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Rustam Issakhojayev

Rustam Issakhojayev

Issakhojayev Rustam graduated from the University of Southern California (USC) in 2010 with bachelor’s degree in Political Science. During his studies at the USC, he was engaged in directed reading with Dr. Anthony Kammas on the topic “Power Struggle in the Religion, within the context of politics, religion and violence”. In 2015 he defended his thesis “Management of Cash Flow System in the Enterprise” for his Master of Business Administration (MBA) degree from the Turar Ryskulov New Economic University. He is currently studying at the Central European University at the Department of Environmental Sciences and Policy, with the focus on transboundary water management in Central Asia. He worked as full time staff for the UNESCAP (United Nations Economic and Social Commission for Asia and Pacific) and was engaged with projects focused on Integrated Water Resource Management (IWRM) and Disaster Risk Reduction (DRR).
Rustam Issakhojayev

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The global ecological and environmental challenges we are facing can be solved by shifting our ways of thinking from anthropocentric to ecocentric, and Sustainable Development Goals (SDGs) can be a guiding star on this path.

Author: Rustam Issakhojayev


Adopted at the turn of the millennium, the MDGs have determined development policies of the past 15 years. Their main goal was the eradication of poverty and hunger in the world. While some parts of the world have had relative success in achieving most of the 8 goals and 21 targets set forth by MDGs, others are still facing hard times in eradicating poverty, feeding their people, providing adequate norms of living and improving degrading environmental conditions.

Succeeding the Millennium Development Goals (MDGs), the SDGs are going to be widely used and discussed as an agenda setting framework for governments, International Organization, NGOs and UN Agencies for the next 15 years. What can they do better?First, even if the MDGs spoke of environmental sustainability as the foundation on which strategies for achieving all the other MDGs must be built, in comparison with the SDGs, the MDGs were steeped in a more anthropocentric paradigm. Proponents of the anthropocentric view believe that poverty and hunger can be eradicated by improving the socio-economic conditions of population, giving comparably little importance to the environmental aspect of poverty. Advocates of the ecocentric view argue that sustainable use and access to the basic natural resources and public goods are much more important than the dollar value earned by an individual per day.

The adoption of SDGs now marks the transition, also institutionally, to a more ecocentric view: While MDGs that had only one goal directly related to the environment, SDGs now have at least 7 goals out of 17 that directly focus on the environment and human rights for healthy living conditions; they are more holistic and inclusive.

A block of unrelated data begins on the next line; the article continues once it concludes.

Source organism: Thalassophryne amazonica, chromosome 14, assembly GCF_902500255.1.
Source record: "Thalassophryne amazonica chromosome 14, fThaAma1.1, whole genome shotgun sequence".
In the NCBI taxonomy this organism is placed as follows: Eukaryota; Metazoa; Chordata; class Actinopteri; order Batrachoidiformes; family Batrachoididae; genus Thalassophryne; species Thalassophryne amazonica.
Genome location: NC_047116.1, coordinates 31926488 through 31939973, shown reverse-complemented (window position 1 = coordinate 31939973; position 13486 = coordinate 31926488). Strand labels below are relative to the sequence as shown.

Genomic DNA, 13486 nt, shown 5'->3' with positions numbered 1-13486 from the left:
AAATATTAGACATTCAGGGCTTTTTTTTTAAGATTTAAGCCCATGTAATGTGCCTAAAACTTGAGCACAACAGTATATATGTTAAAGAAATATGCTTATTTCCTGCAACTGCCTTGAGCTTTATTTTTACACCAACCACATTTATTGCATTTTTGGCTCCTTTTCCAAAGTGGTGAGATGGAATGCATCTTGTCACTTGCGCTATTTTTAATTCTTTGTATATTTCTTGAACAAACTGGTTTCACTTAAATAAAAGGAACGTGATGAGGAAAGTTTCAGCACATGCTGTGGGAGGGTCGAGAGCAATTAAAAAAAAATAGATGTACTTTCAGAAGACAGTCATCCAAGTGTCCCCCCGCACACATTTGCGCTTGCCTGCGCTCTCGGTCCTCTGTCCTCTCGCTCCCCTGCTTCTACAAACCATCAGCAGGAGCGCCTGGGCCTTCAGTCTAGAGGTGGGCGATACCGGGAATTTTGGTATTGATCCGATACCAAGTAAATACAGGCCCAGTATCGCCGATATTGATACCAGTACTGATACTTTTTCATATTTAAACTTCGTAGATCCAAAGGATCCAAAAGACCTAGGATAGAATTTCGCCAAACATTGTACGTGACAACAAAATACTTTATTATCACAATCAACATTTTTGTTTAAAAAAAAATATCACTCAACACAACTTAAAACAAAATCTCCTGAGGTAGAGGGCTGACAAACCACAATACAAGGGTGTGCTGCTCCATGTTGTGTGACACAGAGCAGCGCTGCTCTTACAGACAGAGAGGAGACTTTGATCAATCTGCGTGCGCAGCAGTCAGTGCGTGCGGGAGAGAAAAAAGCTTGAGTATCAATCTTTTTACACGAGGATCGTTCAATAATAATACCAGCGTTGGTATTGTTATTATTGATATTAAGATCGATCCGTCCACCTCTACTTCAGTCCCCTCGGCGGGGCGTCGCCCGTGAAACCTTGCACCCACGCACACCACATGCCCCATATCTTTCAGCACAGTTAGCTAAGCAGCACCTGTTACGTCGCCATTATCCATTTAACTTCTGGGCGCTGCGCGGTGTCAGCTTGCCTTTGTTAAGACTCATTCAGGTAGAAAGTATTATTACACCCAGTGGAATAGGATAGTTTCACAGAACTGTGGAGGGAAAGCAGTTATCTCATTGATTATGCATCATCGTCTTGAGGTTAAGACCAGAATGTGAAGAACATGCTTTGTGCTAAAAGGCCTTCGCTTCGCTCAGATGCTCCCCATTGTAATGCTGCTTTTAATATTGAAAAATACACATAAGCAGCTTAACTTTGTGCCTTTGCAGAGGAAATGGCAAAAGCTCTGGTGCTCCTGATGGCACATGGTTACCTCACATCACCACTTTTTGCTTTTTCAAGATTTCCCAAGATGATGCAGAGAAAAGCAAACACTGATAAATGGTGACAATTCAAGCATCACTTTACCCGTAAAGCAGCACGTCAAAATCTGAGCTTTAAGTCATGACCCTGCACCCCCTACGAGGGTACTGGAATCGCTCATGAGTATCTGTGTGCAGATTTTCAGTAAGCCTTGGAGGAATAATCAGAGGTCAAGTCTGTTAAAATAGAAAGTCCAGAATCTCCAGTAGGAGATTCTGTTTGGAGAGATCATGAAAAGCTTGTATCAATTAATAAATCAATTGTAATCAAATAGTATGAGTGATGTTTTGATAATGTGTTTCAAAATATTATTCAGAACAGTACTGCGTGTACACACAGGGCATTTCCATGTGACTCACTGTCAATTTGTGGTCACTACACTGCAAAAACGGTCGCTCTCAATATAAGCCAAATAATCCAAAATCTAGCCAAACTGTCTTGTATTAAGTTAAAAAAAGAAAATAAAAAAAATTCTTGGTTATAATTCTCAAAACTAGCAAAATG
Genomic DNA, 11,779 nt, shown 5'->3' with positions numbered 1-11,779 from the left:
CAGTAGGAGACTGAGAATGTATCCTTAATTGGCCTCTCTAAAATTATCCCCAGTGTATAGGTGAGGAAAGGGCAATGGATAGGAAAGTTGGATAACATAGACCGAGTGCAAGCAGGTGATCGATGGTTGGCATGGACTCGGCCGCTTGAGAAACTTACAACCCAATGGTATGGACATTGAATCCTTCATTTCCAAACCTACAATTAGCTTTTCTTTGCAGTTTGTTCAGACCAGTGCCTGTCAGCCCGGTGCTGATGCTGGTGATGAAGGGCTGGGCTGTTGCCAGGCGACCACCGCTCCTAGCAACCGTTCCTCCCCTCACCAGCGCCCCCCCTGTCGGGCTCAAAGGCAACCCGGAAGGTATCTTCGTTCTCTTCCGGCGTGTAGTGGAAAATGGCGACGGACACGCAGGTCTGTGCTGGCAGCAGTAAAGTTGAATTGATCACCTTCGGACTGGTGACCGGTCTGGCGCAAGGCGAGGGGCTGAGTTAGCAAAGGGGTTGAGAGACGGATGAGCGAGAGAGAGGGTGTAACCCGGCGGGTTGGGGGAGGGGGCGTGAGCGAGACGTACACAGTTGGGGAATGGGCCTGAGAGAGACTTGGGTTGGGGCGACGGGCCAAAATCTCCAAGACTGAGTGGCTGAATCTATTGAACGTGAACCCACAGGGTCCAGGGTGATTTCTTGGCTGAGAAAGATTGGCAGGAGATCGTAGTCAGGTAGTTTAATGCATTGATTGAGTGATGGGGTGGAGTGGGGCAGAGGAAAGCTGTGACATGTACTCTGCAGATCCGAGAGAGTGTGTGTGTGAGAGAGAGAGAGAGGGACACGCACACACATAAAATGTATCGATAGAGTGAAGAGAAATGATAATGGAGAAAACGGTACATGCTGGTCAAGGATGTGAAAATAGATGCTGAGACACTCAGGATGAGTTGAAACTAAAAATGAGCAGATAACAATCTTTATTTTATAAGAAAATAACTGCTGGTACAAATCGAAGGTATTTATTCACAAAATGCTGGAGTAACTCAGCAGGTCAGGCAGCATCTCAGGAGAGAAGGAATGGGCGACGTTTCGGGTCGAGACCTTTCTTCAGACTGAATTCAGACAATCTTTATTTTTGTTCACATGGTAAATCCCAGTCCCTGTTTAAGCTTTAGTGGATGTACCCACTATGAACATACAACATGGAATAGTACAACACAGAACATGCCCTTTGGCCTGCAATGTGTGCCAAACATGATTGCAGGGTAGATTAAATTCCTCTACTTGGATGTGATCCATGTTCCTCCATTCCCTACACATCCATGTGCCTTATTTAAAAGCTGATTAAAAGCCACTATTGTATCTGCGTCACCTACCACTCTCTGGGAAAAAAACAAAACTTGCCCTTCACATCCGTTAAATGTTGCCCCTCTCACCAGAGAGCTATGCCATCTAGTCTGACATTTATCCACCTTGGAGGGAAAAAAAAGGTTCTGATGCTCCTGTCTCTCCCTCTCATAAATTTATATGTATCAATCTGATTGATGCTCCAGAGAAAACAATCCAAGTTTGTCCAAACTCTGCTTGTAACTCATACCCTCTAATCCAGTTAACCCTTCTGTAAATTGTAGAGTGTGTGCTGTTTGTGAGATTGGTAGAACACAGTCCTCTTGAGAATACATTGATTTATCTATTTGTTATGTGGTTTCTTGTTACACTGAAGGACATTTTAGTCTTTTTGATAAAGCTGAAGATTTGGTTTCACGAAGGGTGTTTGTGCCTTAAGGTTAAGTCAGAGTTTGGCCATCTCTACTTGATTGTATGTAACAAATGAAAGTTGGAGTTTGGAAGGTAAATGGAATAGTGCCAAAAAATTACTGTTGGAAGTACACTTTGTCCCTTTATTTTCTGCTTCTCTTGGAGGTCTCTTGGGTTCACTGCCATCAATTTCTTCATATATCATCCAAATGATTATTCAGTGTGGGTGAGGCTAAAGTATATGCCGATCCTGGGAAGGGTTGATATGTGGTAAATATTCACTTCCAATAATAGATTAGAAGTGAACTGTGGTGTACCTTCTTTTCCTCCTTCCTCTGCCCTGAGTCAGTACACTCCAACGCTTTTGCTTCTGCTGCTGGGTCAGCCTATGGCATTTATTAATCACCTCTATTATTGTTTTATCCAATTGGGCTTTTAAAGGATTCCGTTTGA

To be sure, eradication of poverty and hunger are still the main focus. But, as the United Nations Environment Programme (UNEP) notes, “poor people depend on the environment for their livelihoods and well-being. Improved management of the environment and natural resources contributes directly to poverty reduction, more sustainable livelihoods and pro-poor growth.”

Second, SDGs can provide a platform for currently more than 500 Multilateral Environmental Agreements (MEAs) in the world that deal exclusively with matters related to the environment. UNEP and various other UN agencies and programs, as well as international environmental organizations and financial institutions have done a lot to make this happen, but we need global community to understand that we have all the necessary tools and resources to tackle poverty and hunger.

While this huge number suggests fragmentation and a lack of cooperation, the SDGs with its holistic and inclusive more ecocentric approach can be the ultimate guiding star for environmentally sustainable development.

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About Rustam Issakhojayev

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Rustam Issakhojayev
Issakhojayev Rustam graduated from the University of Southern California (USC) in 2010 with bachelor’s degree in Political Science. During his studies at the USC, he was engaged in directed reading with Dr. Anthony Kammas on the topic “Power Struggle in the Religion, within the context of politics, religion and violence”. In 2015 he defended his thesis “Management of Cash Flow System in the Enterprise” for his Master of Business Administration (MBA) degree from the Turar Ryskulov New Economic University. He is currently studying at the Central European University at the Department of Environmental Sciences and Policy, with the focus on transboundary water management in Central Asia. He worked as full time staff for the UNESCAP (United Nations Economic and Social Commission for Asia and Pacific) and was engaged with projects focused on Integrated Water Resource Management (IWRM) and Disaster Risk Reduction (DRR).

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